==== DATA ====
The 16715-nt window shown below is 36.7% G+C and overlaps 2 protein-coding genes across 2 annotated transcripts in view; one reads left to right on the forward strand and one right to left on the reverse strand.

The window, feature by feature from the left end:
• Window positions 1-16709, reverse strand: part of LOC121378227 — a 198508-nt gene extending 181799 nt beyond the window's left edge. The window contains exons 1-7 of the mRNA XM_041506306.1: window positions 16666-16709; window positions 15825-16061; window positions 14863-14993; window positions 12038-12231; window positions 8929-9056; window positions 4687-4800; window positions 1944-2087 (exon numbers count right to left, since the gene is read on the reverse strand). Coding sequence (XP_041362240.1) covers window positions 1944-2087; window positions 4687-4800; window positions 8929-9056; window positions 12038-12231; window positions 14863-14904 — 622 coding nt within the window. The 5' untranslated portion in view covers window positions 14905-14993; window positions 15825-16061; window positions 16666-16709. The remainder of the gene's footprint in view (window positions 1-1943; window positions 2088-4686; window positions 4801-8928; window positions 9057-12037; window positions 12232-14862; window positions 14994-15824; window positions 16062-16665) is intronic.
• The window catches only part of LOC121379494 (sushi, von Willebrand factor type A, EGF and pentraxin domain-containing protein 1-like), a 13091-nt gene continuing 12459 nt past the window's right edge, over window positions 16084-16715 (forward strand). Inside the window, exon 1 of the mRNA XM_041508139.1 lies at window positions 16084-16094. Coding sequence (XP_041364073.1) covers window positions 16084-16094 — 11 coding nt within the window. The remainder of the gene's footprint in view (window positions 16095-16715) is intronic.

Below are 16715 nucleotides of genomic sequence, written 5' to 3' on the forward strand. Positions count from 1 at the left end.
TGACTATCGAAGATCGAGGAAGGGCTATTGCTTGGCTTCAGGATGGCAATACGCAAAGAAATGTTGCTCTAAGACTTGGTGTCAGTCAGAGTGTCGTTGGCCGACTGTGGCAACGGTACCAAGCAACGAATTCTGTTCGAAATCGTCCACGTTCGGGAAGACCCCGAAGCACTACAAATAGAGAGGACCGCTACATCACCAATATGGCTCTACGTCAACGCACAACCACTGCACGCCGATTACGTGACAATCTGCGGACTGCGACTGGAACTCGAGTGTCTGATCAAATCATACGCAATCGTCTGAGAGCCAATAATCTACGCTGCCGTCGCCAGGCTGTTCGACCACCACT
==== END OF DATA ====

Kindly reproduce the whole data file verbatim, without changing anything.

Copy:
The 16715-nt window shown below is 36.7% G+C and overlaps 2 protein-coding genes across 2 annotated transcripts in view; one reads left to right on the forward strand and one right to left on the reverse strand.

The window, feature by feature from the left end:
• Window positions 1-16709, reverse strand: part of LOC121378227 — a 198508-nt gene extending 181799 nt beyond the window's left edge. The window contains exons 1-7 of the mRNA XM_041506306.1: window positions 16666-16709; window positions 15825-16061; window positions 14863-14993; window positions 12038-12231; window positions 8929-9056; window positions 4687-4800; window positions 1944-2087 (exon numbers count right to left, since the gene is read on the reverse strand). Coding sequence (XP_041362240.1) covers window positions 1944-2087; window positions 4687-4800; window positions 8929-9056; window positions 12038-12231; window positions 14863-14904 — 622 coding nt within the window. The 5' untranslated portion in view covers window positions 14905-14993; window positions 15825-16061; window positions 16666-16709. The remainder of the gene's footprint in view (window positions 1-1943; window positions 2088-4686; window positions 4801-8928; window positions 9057-12037; window positions 12232-14862; window positions 14994-15824; window positions 16062-16665) is intronic.
• The window catches only part of LOC121379494 (sushi, von Willebrand factor type A, EGF and pentraxin domain-containing protein 1-like), a 13091-nt gene continuing 12459 nt past the window's right edge, over window positions 16084-16715 (forward strand). Inside the window, exon 1 of the mRNA XM_041508139.1 lies at window positions 16084-16094. Coding sequence (XP_041364073.1) covers window positions 16084-16094 — 11 coding nt within the window. The remainder of the gene's footprint in view (window positions 16095-16715) is intronic.

Below are 16715 nucleotides of genomic sequence, written 5' to 3' on the forward strand. Positions count from 1 at the left end.
TGACTATCGAAGATCGAGGAAGGGCTATTGCTTGGCTTCAGGATGGCAATACGCAAAGAAATGTTGCTCTAAGACTTGGTGTCAGTCAGAGTGTCGTTGGCCGACTGTGGCAACGGTACCAAGCAACGAATTCTGTTCGAAATCGTCCACGTTCGGGAAGACCCCGAAGCACTACAAATAGAGAGGACCGCTACATCACCAATATGGCTCTACGTCAACGCACAACCACTGCACGCCGATTACGTGACAATCTGCGGACTGCGACTGGAACTCGAGTGTCTGATCAAATCATACGCAATCGTCTGAGAGCCAATAATCTACGCTGCCGTCGCCAGGCTGTTCGACCACCACT